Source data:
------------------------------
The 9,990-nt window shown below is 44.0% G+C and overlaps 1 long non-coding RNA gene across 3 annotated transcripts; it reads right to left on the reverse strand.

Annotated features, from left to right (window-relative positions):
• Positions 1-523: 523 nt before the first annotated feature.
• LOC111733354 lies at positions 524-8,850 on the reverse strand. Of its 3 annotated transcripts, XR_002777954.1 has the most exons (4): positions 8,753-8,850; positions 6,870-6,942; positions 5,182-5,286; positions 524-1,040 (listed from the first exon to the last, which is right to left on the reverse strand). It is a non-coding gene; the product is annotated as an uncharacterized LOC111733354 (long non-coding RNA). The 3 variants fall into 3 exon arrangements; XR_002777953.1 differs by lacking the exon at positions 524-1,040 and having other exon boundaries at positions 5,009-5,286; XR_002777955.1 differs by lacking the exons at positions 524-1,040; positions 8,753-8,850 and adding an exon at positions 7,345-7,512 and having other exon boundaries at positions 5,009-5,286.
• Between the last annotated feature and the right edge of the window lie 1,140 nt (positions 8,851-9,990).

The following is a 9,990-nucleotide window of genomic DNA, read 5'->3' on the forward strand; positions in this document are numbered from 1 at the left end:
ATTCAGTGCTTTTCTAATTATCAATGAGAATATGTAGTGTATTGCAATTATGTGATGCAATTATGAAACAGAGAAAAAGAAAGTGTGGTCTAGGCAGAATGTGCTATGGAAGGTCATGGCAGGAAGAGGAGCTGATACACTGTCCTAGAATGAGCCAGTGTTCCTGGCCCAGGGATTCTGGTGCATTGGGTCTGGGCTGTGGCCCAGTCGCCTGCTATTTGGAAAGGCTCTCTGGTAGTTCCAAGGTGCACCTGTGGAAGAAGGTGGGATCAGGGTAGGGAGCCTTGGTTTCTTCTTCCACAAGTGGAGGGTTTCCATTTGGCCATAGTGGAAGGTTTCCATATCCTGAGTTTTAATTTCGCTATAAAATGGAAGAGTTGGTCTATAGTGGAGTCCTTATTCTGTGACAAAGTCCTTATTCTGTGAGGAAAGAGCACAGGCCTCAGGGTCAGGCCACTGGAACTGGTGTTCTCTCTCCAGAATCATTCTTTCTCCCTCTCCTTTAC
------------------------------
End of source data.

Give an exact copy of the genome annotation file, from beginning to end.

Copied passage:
The 9,990-nt window shown below is 44.0% G+C and overlaps 1 long non-coding RNA gene across 3 annotated transcripts; it reads right to left on the reverse strand.

Annotated features, from left to right (window-relative positions):
• Positions 1-523: 523 nt before the first annotated feature.
• LOC111733354 lies at positions 524-8,850 on the reverse strand. Of its 3 annotated transcripts, XR_002777954.1 has the most exons (4): positions 8,753-8,850; positions 6,870-6,942; positions 5,182-5,286; positions 524-1,040 (listed from the first exon to the last, which is right to left on the reverse strand). It is a non-coding gene; the product is annotated as an uncharacterized LOC111733354 (long non-coding RNA). The 3 variants fall into 3 exon arrangements; XR_002777953.1 differs by lacking the exon at positions 524-1,040 and having other exon boundaries at positions 5,009-5,286; XR_002777955.1 differs by lacking the exons at positions 524-1,040; positions 8,753-8,850 and adding an exon at positions 7,345-7,512 and having other exon boundaries at positions 5,009-5,286.
• Between the last annotated feature and the right edge of the window lie 1,140 nt (positions 8,851-9,990).

The following is a 9,990-nucleotide window of genomic DNA, read 5'->3' on the forward strand; positions in this document are numbered from 1 at the left end:
ATTCAGTGCTTTTCTAATTATCAATGAGAATATGTAGTGTATTGCAATTATGTGATGCAATTATGAAACAGAGAAAAAGAAAGTGTGGTCTAGGCAGAATGTGCTATGGAAGGTCATGGCAGGAAGAGGAGCTGATACACTGTCCTAGAATGAGCCAGTGTTCCTGGCCCAGGGATTCTGGTGCATTGGGTCTGGGCTGTGGCCCAGTCGCCTGCTATTTGGAAAGGCTCTCTGGTAGTTCCAAGGTGCACCTGTGGAAGAAGGTGGGATCAGGGTAGGGAGCCTTGGTTTCTTCTTCCACAAGTGGAGGGTTTCCATTTGGCCATAGTGGAAGGTTTCCATATCCTGAGTTTTAATTTCGCTATAAAATGGAAGAGTTGGTCTATAGTGGAGTCCTTATTCTGTGACAAAGTCCTTATTCTGTGAGGAAAGAGCACAGGCCTCAGGGTCAGGCCACTGGAACTGGTGTTCTCTCTCCAGAATCATTCTTTCTCCCTCTCCTTTAC